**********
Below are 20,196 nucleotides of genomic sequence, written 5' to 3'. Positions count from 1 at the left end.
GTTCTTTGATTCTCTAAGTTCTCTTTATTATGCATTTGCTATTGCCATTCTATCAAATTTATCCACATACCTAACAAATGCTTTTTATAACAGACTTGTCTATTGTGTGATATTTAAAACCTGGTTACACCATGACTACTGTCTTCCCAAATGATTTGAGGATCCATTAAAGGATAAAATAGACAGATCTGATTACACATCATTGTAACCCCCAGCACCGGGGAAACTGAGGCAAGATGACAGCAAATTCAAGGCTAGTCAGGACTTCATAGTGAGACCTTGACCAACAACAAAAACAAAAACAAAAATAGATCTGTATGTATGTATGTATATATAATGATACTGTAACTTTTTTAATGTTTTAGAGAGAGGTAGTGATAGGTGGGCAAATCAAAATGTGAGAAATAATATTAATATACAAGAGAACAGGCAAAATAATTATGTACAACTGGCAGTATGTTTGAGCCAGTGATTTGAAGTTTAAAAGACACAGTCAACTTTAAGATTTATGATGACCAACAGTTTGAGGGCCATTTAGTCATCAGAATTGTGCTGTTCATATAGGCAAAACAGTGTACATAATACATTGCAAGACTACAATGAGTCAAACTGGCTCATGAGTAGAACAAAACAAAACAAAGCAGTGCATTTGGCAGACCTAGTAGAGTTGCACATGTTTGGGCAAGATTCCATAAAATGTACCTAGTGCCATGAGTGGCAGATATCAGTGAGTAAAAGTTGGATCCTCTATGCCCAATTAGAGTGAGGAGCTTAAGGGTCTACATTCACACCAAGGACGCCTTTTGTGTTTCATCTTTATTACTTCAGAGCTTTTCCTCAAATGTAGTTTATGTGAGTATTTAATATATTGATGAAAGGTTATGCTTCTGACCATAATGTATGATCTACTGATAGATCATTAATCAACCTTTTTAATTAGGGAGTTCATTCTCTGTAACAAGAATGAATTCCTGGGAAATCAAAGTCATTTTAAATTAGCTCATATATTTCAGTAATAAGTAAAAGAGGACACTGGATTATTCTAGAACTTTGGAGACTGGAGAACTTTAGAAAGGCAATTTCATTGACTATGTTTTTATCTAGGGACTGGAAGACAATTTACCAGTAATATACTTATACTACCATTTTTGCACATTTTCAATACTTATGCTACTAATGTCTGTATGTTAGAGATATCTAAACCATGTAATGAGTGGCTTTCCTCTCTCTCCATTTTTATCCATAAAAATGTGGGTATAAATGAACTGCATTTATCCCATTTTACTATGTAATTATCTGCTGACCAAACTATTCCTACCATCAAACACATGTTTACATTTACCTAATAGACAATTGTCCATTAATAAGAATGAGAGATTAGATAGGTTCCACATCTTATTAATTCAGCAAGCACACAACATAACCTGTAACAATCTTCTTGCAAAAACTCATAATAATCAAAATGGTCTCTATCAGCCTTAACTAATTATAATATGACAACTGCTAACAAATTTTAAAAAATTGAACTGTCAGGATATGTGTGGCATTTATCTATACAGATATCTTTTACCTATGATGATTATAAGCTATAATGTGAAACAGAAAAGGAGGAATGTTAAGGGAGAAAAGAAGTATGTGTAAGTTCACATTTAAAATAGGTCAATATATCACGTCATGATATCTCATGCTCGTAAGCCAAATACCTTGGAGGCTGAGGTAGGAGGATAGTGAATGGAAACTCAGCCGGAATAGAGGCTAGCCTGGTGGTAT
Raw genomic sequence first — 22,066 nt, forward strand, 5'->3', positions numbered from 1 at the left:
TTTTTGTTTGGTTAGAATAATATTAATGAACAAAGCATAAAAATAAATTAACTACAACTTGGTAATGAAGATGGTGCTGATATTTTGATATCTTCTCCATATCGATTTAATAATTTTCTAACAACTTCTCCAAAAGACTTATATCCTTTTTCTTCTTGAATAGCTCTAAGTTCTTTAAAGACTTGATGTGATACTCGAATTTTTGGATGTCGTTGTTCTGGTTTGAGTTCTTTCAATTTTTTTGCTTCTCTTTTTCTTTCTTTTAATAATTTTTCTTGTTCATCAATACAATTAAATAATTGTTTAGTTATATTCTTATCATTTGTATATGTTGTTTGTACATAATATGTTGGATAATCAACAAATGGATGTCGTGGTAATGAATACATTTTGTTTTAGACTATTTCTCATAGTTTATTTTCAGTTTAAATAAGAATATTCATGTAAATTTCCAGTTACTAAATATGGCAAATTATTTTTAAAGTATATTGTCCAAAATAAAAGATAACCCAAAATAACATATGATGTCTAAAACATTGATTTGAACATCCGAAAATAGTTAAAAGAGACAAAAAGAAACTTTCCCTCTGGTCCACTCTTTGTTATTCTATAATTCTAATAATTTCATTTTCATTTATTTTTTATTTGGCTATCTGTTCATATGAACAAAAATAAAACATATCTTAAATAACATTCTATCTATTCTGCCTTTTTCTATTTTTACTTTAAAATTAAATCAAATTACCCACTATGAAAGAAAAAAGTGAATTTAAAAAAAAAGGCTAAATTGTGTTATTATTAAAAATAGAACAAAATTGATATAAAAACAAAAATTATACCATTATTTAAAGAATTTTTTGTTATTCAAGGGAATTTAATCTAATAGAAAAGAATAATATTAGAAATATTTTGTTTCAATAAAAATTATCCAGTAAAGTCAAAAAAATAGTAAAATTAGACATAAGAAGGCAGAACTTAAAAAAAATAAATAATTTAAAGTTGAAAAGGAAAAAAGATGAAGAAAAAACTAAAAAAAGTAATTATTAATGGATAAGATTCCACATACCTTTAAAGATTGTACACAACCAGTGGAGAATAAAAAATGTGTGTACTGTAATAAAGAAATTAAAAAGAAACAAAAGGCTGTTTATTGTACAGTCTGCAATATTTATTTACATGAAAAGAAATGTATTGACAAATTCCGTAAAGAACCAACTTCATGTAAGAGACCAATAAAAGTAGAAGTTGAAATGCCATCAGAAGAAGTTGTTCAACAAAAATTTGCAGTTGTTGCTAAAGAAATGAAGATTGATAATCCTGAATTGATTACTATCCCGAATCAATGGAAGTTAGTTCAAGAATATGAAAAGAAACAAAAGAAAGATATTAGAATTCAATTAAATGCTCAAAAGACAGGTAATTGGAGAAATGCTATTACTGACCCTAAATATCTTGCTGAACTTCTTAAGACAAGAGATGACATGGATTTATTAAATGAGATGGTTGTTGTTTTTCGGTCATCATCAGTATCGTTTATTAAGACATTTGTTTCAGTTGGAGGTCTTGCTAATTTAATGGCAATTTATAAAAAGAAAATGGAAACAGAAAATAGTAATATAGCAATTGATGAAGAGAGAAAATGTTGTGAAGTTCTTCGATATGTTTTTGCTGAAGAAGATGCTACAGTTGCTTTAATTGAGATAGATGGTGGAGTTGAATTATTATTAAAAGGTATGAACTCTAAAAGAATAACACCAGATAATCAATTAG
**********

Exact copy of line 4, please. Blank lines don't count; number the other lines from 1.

TTTTTGTTTGGTTAGAATAATATTAATGAACAAAGCATAAAAATAAATTAACTACAACTTGGTAATGAAGATGGTGCTGATATTTTGATATCTTCTCCATATCGATTTAATAATTTTCTAACAACTTCTCCAAAAGACTTATATCCTTTTTCTTCTTGAATAGCTCTAAGTTCTTTAAAGACTTGATGTGATACTCGAATTTTTGGATGTCGTTGTTCTGGTTTGAGTTCTTTCAATTTTTTTGCTTCTCTTTTTCTTTCTTTTAATAATTTTTCTTGTTCATCAATACAATTAAATAATTGTTTAGTTATATTCTTATCATTTGTATATGTTGTTTGTACATAATATGTTGGATAATCAACAAATGGATGTCGTGGTAATGAATACATTTTGTTTTAGACTATTTCTCATAGTTTATTTTCAGTTTAAATAAGAATATTCATGTAAATTTCCAGTTACTAAATATGGCAAATTATTTTTAAAGTATATTGTCCAAAATAAAAGATAACCCAAAATAACATATGATGTCTAAAACATTGATTTGAACATCCGAAAATAGTTAAAAGAGACAAAAAGAAACTTTCCCTCTGGTCCACTCTTTGTTATTCTATAATTCTAATAATTTCATTTTCATTTATTTTTTATTTGGCTATCTGTTCATATGAACAAAAATAAAACATATCTTAAATAACATTCTATCTATTCTGCCTTTTTCTATTTTTACTTTAAAATTAAATCAAATTACCCACTATGAAAGAAAAAAGTGAATTTAAAAAAAAAGGCTAAATTGTGTTATTATTAAAAATAGAACAAAATTGATATAAAAACAAAAATTATACCATTATTTAAAGAATTTTTTGTTATTCAAGGGAATTTAATCTAATAGAAAAGAATAATATTAGAAATATTTTGTTTCAATAAAAATTATCCAGTAAAGTCAAAAAAATAGTAAAATTAGACATAAGAAGGCAGAACTTAAAAAAAATAAATAATTTAAAGTTGAAAAGGAAAAAAGATGAAGAAAAAACTAAAAAAAGTAATTATTAATGGATAAGATTCCACATACCTTTAAAGATTGTACACAACCAGTGGAGAATAAAAAATGTGTGTACTGTAATAAAGAAATTAAAAAGAAACAAAAGGCTGTTTATTGTACAGTCTGCAATATTTATTTACATGAAAAGAAATGTATTGACAAATTCCGTAAAGAACCAACTTCATGTAAGAGACCAATAAAAGTAGAAGTTGAAATGCCATCAGAAGAAGTTGTTCAACAAAAATTTGCAGTTGTTGCTAAAGAAATGAAGATTGATAATCCTGAATTGATTACTATCCCGAATCAATGGAAGTTAGTTCAAGAATATGAAAAGAAACAAAAGAAAGATATTAGAATTCAATTAAATGCTCAAAAGACAGGTAATTGGAGAAATGCTATTACTGACCCTAAATATCTTGCTGAACTTCTTAAGACAAGAGATGACATGGATTTATTAAATGAGATGGTTGTTGTTTTTCGGTCATCATCAGTATCGTTTATTAAGACATTTGTTTCAGTTGGAGGTCTTGCTAATTTAATGGCAATTTATAAAAAGAAAATGGAAACAGAAAATAGTAATATAGCAATTGATGAAGAGAGAAAATGTTGTGAAGTTCTTCGATATGTTTTTGCTGAAGAAGATGCTACAGTTGCTTTAATTGAGATAGATGGTGGAGTTGAATTATTATTAAAAGGTATGAACTCTAAAAGAATAACACCAGATAATCAATTAG